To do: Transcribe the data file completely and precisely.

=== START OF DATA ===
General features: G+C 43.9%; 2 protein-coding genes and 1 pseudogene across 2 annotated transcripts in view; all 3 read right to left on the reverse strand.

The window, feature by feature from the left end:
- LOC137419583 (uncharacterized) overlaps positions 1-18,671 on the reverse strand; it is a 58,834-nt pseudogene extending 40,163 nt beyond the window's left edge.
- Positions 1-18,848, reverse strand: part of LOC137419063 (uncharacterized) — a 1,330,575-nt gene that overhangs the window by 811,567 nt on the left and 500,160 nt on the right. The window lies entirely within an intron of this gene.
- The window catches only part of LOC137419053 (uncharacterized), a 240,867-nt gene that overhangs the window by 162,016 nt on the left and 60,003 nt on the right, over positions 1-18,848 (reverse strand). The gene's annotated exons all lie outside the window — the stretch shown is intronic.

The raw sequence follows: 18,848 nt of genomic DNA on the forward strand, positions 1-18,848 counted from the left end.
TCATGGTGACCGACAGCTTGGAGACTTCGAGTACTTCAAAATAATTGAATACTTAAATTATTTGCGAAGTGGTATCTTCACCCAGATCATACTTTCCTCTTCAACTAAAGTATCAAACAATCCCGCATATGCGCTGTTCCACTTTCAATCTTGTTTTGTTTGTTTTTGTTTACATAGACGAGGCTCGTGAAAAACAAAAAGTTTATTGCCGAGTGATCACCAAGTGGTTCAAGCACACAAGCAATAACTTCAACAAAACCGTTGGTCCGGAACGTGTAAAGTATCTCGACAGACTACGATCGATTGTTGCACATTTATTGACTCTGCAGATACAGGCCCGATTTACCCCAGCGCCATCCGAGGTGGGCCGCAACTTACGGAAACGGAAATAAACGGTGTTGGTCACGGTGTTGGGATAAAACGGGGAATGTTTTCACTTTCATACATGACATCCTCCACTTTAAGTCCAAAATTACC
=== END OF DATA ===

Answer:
General features: G+C 43.9%; 2 protein-coding genes and 1 pseudogene across 2 annotated transcripts in view; all 3 read right to left on the reverse strand.

The window, feature by feature from the left end:
- LOC137419583 (uncharacterized) overlaps positions 1-18,671 on the reverse strand; it is a 58,834-nt pseudogene extending 40,163 nt beyond the window's left edge.
- Positions 1-18,848, reverse strand: part of LOC137419063 (uncharacterized) — a 1,330,575-nt gene that overhangs the window by 811,567 nt on the left and 500,160 nt on the right. The window lies entirely within an intron of this gene.
- The window catches only part of LOC137419053 (uncharacterized), a 240,867-nt gene that overhangs the window by 162,016 nt on the left and 60,003 nt on the right, over positions 1-18,848 (reverse strand). The gene's annotated exons all lie outside the window — the stretch shown is intronic.

The raw sequence follows: 18,848 nt of genomic DNA on the forward strand, positions 1-18,848 counted from the left end.
TCATGGTGACCGACAGCTTGGAGACTTCGAGTACTTCAAAATAATTGAATACTTAAATTATTTGCGAAGTGGTATCTTCACCCAGATCATACTTTCCTCTTCAACTAAAGTATCAAACAATCCCGCATATGCGCTGTTCCACTTTCAATCTTGTTTTGTTTGTTTTTGTTTACATAGACGAGGCTCGTGAAAAACAAAAAGTTTATTGCCGAGTGATCACCAAGTGGTTCAAGCACACAAGCAATAACTTCAACAAAACCGTTGGTCCGGAACGTGTAAAGTATCTCGACAGACTACGATCGATTGTTGCACATTTATTGACTCTGCAGATACAGGCCCGATTTACCCCAGCGCCATCCGAGGTGGGCCGCAACTTACGGAAACGGAAATAAACGGTGTTGGTCACGGTGTTGGGATAAAACGGGGAATGTTTTCACTTTCATACATGACATCCTCCACTTTAAGTCCAAAATTACC